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A Raz Autry Story A Road Trip
raz,corbett,wallace at farm
from left: Wallace, Raz, Corbett at peach orchard

Last March, I stayed a few days with Raz at his rehabilitation and nursing home, Open Arms. About the second day I was there he rallied, so all the brothers and my niece Donna came down to Raeford for a visit. We all went to the fine dining establishment, The Waffle House. Raz really ate heartily: country ham, grits, eggs etc. We laughed and told the same stories we always do. A great time.

Later in the day, after a nap, Kathy, Raz, and I decided to take a drive. I put Raz in his wheelchair, brought the car around, got him in the car and drove away. But we forgot to sign him out and consequently the staff was looking for him and us. They probably thought I had kidnapped him. They had seen me around for a couple of days.

We decided to go for Smithfield Barbecue and I think I am on the way to Fayetteville, but I made the mistake of asking Kathy(who has no sense of direction) for help and she takes us in the opposite direction. We wander around for awhile-a long while-through Hoke County, laughing all the time about "touring the countryside" while looking for a barbecue sandwich.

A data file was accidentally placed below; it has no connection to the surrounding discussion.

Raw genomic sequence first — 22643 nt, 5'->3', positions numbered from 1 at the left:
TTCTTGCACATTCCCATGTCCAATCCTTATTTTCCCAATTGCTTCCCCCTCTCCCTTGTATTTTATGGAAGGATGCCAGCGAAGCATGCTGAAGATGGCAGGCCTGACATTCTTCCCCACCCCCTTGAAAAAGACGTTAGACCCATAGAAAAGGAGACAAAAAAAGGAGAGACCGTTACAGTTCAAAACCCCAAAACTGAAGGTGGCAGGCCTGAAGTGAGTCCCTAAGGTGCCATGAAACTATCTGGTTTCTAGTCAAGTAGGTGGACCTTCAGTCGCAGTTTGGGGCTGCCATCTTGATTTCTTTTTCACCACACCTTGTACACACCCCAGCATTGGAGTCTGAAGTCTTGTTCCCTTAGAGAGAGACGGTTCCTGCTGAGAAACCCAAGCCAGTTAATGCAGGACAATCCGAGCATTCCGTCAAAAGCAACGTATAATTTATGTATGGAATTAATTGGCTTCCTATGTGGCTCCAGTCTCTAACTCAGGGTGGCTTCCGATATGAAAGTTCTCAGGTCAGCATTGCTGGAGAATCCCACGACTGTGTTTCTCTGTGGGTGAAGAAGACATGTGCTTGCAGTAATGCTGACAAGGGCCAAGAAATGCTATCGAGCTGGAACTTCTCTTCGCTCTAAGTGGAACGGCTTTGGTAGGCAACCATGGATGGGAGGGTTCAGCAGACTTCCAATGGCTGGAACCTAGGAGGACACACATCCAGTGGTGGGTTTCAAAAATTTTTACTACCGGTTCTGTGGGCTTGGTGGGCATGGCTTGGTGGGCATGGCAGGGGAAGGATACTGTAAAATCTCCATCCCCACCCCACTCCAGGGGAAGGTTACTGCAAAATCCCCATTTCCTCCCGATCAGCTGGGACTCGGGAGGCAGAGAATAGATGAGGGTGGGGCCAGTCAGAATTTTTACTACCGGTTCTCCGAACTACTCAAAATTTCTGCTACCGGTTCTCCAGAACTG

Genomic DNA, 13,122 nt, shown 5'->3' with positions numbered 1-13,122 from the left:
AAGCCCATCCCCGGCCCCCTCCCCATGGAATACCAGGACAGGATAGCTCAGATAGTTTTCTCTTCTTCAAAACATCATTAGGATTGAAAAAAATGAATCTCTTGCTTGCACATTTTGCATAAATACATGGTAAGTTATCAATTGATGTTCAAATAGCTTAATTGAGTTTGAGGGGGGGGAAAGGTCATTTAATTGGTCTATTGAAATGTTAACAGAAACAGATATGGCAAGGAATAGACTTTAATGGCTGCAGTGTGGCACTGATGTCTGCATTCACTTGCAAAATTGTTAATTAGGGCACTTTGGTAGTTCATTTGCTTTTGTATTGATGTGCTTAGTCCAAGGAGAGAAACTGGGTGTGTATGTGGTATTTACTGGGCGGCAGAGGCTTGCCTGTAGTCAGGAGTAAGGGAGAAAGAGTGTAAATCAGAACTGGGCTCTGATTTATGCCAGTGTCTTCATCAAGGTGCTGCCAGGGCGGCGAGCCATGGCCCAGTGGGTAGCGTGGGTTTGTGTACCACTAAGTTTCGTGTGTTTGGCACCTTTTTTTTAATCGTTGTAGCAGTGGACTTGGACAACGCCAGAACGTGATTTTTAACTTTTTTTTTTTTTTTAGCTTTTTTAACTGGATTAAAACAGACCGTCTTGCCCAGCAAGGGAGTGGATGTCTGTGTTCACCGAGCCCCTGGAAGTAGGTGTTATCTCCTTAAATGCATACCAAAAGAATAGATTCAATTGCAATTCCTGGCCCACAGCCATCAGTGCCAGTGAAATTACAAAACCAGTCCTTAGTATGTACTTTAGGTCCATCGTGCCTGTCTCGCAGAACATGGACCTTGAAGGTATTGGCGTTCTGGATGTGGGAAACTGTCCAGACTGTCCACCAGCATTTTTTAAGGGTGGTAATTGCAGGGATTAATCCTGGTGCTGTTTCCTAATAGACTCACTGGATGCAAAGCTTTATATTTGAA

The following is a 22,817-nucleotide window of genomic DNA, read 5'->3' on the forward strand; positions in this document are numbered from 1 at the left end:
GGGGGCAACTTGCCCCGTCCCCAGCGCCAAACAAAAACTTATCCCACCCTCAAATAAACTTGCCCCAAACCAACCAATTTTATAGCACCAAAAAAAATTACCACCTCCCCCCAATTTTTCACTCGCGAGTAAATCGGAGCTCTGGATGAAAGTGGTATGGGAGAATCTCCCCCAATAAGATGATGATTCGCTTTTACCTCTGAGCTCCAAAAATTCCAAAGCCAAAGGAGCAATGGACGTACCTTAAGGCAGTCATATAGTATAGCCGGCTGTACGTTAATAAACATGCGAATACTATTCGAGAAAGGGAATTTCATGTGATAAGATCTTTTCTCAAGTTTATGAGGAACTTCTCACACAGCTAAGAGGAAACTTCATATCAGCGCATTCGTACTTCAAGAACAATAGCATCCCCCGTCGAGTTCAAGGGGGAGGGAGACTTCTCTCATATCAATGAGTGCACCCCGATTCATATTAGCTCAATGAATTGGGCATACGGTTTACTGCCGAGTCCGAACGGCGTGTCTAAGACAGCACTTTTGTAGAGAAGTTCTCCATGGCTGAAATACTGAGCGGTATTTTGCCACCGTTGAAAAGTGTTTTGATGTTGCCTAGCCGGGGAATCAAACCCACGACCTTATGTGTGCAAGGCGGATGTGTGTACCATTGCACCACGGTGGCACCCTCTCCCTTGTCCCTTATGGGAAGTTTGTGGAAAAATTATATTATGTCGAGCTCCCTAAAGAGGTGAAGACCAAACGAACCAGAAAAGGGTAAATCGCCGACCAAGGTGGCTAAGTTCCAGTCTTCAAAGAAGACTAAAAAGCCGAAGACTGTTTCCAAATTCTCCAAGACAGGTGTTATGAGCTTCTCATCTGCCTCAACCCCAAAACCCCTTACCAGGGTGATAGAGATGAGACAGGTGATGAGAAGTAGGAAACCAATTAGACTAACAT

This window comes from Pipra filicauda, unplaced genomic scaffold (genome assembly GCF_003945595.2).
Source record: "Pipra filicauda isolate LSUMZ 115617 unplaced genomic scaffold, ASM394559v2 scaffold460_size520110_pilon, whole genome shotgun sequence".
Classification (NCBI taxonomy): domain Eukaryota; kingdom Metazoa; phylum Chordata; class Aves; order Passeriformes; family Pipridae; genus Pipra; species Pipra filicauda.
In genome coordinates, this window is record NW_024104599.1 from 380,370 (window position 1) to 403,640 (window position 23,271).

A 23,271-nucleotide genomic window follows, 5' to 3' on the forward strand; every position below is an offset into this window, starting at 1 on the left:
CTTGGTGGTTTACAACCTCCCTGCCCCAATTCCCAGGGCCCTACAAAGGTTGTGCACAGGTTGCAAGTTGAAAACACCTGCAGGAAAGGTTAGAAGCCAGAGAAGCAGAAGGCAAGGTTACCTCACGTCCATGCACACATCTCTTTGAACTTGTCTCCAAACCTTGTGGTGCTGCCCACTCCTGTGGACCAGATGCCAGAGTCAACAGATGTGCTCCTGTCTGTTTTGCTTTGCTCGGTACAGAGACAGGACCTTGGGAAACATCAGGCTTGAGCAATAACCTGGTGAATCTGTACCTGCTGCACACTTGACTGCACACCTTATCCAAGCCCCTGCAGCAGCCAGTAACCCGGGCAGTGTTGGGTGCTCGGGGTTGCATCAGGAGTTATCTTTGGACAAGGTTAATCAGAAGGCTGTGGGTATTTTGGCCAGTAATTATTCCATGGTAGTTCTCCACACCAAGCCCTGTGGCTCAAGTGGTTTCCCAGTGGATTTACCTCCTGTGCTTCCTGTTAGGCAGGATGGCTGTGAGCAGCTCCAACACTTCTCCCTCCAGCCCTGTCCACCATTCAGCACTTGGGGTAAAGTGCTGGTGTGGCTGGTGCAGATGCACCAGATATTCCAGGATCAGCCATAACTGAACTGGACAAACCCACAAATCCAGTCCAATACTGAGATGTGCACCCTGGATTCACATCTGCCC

With something akin to a miracle, we see a sign for highway 401. We head in that direction. Finally, after about what seems like hours,(around 45 minutes) we end up at the Cultural Center of Hoke and Cumberland County, the Walmart Shopping Center. Low and behold, there is Smithfield Barbecue. We pull in and get a barbecue sandwich with all the cholesterol clogging properties .

We have a feast and Raz eats it all. We jump on highway 401 and head back to Raeford, still not knowing we are fugitives. Just inside what I guess are the City Limits, a policeman pulls us over. He looks in the car. Kathy is in panic mode.

I'm thinking, "Give me the ticket so I can get Raz on back to his present abode, Open Arms, the nice skilled nursing facility. The policeman takes my license. Goes back to his car and I guess checks it, comes back and says something like, "I don't know how you do it in California but here in North Carolina, we obey the law." I figure at this point the better course of valor is to say nothing.

Finally the policeman says, "You be careful and watch your speed." "I will. Thank you very much." (In fact, as an aside, having spent a night at the Days Inn where I heard sirens all night. My thought: Brooklyn doesn't have that much police activity).

Finally, we get back to Open Arms and the staff run out to greet us in a panic. They have been looking everywhere for us, have called his son, Skip, and are within milliseconds of calling the police. Well, we had temporarily sprung Raz. We thought it was funny. But nobody else was laughing.

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